Rhodium (Rh) - a metal named by its discoverer W. H. Wollaston after the pink colour of its compounds, is 5 times rarer than platinum (Pt) in the Earth's crust. Despite the fact that it finds great use, like Pt, in alloys, it certainly has something to offer as an element in its own right. Since we at Safina have a long and rich experience with the use of (Rh), both in alloys and in its pure form, we would like to introduce you to its properties, processing and products made from it.

Properties and uses

Rhodium belongs together with ruthenium (Ru) and palladium (Pd) to the group of light platinum metals, i.e. with a significantly lower density compared to platinum (Pt), gold (Au) or iridium (Ir). Of the platinum group metals (PGMs), Rh has the highest electrical conductivity and light reflectivity. Although it resembles very ductile Pt in crystal structure and strength in the annealed state, it exhibits extreme hardness in the deformed condition and in thin layers. It is therefore used for plating jewellery and electrical contacts for demanding applications.

It also stands out for its corrosion resistance. Evenaqua reqia, which readily dissolves Au and Pt(otherwise inert in most cases), is no match for Rh (see Figure 2). It also resists high temperatures very well – its melting point is the 3rd highest among PGMs and the 13th highest among all known elements in the periodic table.  Although it is one of the precious metals, at temperatures up to 1000 °C it is covered by a very weak layer of oxides on the surface; above this temperature they are no longer thermodynamically stable and the surface is thus shiny even under extreme heat.

In alloys with Pt, it increases its strength and corrosion resistance. Pt-Rh alloys are thus used for structural parts in glassmaking and laboratory equipment coming into direct contact with glass melt or other corrosive substances at high temperatures. It also changes its thermoelectric properties, which is used in thermocouples for measuring temperatures up to 1800 °C.

In particular, its catalytic properties are key – whether in the form of metal, alloys or compounds and complexes. Most of the world’s Rh (is used in the production of automotive catalysts for the reduction of harmful NOX in exhaust gases.

As its environmentally intensive extraction is only in the context of Ni, Cu or Pt ores, the market is not able to respond flexibly to increases in demand and therefore its price is often subject to extreme fluctuations.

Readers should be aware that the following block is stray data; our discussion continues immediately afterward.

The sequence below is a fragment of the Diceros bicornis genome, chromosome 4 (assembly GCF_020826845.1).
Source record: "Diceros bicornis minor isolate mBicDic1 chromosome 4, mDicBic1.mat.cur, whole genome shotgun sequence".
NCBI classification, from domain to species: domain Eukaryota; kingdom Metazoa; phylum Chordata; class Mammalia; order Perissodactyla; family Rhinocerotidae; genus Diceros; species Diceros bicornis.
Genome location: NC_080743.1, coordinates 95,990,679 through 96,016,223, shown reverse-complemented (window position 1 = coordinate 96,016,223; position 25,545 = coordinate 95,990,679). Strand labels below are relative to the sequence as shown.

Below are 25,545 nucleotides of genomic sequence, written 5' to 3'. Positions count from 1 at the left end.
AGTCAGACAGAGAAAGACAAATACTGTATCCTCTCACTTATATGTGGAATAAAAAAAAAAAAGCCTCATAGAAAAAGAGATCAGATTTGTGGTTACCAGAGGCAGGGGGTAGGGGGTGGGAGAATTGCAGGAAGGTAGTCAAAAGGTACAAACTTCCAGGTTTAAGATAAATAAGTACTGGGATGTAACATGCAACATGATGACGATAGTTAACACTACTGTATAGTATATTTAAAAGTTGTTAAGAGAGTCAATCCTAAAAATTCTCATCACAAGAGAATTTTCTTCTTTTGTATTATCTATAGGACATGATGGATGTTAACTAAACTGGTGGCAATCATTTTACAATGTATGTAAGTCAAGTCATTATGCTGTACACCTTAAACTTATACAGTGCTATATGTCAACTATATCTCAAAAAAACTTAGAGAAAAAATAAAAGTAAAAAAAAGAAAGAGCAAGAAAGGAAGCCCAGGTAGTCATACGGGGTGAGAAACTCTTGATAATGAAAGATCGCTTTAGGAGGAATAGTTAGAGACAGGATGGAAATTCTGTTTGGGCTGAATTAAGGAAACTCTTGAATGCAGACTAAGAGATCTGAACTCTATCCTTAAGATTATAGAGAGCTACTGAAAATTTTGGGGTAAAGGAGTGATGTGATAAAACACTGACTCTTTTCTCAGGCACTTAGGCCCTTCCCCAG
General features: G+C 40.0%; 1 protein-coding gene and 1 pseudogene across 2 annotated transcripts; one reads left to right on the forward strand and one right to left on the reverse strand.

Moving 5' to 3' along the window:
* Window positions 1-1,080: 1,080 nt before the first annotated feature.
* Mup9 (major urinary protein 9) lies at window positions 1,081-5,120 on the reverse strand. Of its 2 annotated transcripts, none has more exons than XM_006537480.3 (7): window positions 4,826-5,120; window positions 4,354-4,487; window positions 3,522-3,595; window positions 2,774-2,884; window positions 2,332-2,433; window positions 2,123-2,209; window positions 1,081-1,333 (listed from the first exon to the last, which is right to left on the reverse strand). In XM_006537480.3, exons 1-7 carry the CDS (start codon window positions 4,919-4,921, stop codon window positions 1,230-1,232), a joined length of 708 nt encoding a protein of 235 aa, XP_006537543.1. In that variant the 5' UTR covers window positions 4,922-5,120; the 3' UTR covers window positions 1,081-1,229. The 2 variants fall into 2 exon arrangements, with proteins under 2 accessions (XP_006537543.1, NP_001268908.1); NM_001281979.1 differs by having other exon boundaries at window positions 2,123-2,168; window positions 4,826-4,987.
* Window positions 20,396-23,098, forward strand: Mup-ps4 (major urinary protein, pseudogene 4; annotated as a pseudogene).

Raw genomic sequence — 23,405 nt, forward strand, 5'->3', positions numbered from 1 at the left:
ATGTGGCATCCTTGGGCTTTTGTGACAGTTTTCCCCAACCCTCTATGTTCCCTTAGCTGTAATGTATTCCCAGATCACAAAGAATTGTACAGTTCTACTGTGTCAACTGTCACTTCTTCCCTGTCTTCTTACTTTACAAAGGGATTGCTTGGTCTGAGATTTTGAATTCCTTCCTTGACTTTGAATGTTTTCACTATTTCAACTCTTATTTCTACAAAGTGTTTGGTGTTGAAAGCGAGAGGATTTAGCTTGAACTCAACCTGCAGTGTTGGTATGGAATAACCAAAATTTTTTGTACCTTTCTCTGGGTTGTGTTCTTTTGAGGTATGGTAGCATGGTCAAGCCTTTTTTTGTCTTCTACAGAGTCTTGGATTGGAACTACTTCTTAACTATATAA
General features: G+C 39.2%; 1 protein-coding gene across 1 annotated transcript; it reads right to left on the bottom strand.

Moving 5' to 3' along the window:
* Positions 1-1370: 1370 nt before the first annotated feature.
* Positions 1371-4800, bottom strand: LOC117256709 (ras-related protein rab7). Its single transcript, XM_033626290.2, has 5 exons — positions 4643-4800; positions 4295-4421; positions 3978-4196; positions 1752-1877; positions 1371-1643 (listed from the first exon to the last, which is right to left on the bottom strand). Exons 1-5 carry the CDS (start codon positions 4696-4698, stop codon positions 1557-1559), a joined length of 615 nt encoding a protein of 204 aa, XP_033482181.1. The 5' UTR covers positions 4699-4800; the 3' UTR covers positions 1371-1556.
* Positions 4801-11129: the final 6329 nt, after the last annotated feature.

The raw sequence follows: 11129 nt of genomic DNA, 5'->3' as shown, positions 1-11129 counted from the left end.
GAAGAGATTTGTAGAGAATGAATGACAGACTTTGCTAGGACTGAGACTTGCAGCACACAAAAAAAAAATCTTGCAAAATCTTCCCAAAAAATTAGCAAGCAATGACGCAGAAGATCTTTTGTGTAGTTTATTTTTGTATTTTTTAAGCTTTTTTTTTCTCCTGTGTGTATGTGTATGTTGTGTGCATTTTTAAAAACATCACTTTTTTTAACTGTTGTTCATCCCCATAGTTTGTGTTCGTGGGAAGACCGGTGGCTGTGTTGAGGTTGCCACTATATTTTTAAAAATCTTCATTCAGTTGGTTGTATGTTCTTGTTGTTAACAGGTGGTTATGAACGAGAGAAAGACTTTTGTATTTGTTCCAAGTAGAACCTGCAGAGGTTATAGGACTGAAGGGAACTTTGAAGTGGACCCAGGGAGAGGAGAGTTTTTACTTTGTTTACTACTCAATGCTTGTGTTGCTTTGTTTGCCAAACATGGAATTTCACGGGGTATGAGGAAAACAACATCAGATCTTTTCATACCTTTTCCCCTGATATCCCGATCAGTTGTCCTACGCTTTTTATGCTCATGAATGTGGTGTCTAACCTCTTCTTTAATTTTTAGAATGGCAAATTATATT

Chemical refining

The high chemical resistance of Rh is a very valuable characteristic, but it greatly complicates its wet refining process. First it is necessary to dissolve all the material, which can be achieved either by diluting it with another metal to form an alloy (typically Pt-Rh) or by developing extreme conditions such as high pressure, temperature and strong oxidising environments. This is followed by chemical processes in which the rhodium is gradually separated from the other platinum metals and converted into a solution free of impurities. During refining, both classical inorganic precipitation reactions and more modern methods such as organometallic compound formation and liquid extraction are used.

The purified rhodium solution is either transformed into a metallic form commonly referred to as a sponge (the designation is based on the similarity of its structure to sponge-like formations, see Figure 1) or it is made into one of the chemicals, e.g. RhCl3, Rh(NO3)3 or Rh2(SO4)3.

Safina has the technology for refining up to high purity of 99.99% allowing its reuse for the production of PtRh thermocouples or other products where the lowest possible impurity content is required. The undeniable advantage of the process is its versatility, where we are able to process both used Rh-based products and its alloys, as well as waste in the form of solutions, sludges and other concentrates.

Metallurgical processing

The Rh sponge obtained is the starting material for products in metal form. The first step is to convert this powder into a homogeneous mass. Either by powder metallurgy or by vacuum melting and slab casting – which ensures 100% density and higher purity of the material. The ingot thus produced must then be reworked by forming into a suitable mould for the final product. Due to the extreme strain hardening and susceptibility to brittle intergranular fracture (Fig. 4), a special thermomechanical processing method must be chosen. In addition to forming, machining is also a major challenge.


In addition to standard Pt-Rh alloys, Safina offers pure Rh in powder (sponge), chemical, sheet, bar and drawing machined parts. We specialize in products used in thin film Rh deposition. Whether as a rhodium sulfate solution for electroplating, or targets or pellets for PVD processes.  The standard sizes offered start from 1 mm thickness for targets and 3 mm for pellets, however we always try to find a solution for non-standard requirements.

A responsible approach to the industry is the basis of our success. We therefore place great emphasis on recycling used products and waste to return Rh to the processing cycle. This not only reduces our environmental footprint, but also ensures the sustainability of rhodium production and processing for future generations.

We believe that our innovation, processing technology and responsible approach to the industry makes us your ideal partner for rhodium products. Thank you for your trust in SAFINA and we look forward to working with you in the future. We plan to invest in further developments and create new chapters of our successful journey together with you.

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